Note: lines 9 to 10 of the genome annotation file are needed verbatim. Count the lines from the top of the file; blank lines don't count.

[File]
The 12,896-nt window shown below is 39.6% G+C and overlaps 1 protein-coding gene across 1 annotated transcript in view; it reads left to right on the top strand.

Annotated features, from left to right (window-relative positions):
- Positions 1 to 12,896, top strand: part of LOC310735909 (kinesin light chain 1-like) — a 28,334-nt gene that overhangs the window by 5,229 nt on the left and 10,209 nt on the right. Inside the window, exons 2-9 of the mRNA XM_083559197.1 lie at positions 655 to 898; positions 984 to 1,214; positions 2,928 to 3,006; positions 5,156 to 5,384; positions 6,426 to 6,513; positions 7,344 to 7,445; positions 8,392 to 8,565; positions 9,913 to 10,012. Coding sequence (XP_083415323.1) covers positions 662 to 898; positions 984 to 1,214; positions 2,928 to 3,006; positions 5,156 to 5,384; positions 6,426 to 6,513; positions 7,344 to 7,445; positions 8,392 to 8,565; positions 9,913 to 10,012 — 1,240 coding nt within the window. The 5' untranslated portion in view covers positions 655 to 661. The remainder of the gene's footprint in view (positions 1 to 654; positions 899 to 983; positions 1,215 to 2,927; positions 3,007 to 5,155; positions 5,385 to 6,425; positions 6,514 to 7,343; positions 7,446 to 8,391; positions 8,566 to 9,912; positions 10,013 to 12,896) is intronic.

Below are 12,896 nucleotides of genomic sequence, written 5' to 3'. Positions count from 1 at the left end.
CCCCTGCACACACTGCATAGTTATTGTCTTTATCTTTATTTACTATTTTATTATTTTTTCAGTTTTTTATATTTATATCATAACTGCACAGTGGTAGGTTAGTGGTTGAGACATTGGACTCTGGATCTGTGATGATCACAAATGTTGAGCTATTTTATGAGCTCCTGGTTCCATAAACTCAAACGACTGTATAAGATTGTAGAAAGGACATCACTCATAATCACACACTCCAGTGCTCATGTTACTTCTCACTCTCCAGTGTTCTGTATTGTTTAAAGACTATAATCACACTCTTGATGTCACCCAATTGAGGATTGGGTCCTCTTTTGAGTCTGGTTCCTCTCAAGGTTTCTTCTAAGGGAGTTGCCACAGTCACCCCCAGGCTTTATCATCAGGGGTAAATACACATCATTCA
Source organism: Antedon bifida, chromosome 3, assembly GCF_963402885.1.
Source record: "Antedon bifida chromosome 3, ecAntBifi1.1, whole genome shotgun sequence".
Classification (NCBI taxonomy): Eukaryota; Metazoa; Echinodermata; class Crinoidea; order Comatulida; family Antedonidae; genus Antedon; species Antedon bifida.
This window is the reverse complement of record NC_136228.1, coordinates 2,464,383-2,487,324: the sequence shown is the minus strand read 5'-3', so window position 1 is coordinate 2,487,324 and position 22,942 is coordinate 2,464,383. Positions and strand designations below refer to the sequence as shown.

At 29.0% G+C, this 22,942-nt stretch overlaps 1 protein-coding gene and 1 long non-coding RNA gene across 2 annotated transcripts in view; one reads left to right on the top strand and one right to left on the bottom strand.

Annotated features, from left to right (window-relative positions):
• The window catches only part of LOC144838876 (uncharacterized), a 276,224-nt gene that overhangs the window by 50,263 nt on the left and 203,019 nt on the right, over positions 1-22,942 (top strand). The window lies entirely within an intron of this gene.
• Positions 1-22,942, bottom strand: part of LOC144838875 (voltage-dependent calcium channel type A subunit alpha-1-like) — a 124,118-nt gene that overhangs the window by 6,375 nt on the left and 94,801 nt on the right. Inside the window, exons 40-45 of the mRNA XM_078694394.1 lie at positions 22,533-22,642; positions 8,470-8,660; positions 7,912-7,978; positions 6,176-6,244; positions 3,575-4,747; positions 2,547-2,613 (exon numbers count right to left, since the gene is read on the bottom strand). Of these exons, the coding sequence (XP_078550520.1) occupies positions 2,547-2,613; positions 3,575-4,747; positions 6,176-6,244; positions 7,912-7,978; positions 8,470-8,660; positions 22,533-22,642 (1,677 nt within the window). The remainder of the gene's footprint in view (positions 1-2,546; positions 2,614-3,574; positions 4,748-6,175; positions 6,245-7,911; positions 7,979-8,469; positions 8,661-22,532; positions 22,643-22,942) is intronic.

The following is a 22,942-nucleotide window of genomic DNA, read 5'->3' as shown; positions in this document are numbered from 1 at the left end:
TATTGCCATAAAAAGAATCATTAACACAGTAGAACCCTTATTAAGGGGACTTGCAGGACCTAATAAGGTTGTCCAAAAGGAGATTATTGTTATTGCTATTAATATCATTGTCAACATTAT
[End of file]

This window is the reverse complement of record NC_136228.1, coordinates 2,464,383-2,487,324: the sequence shown is the minus strand read 5'-3', so window position 1 is coordinate 2,487,324 and position 22,942 is coordinate 2,464,383. Positions and strand designations below refer to the sequence as shown.

At 29.0% G+C, this 22,942-nt stretch overlaps 1 protein-coding gene and 1 long non-coding RNA gene across 2 annotated transcripts in view; one reads left to right on the top strand and one right to left on the bottom strand.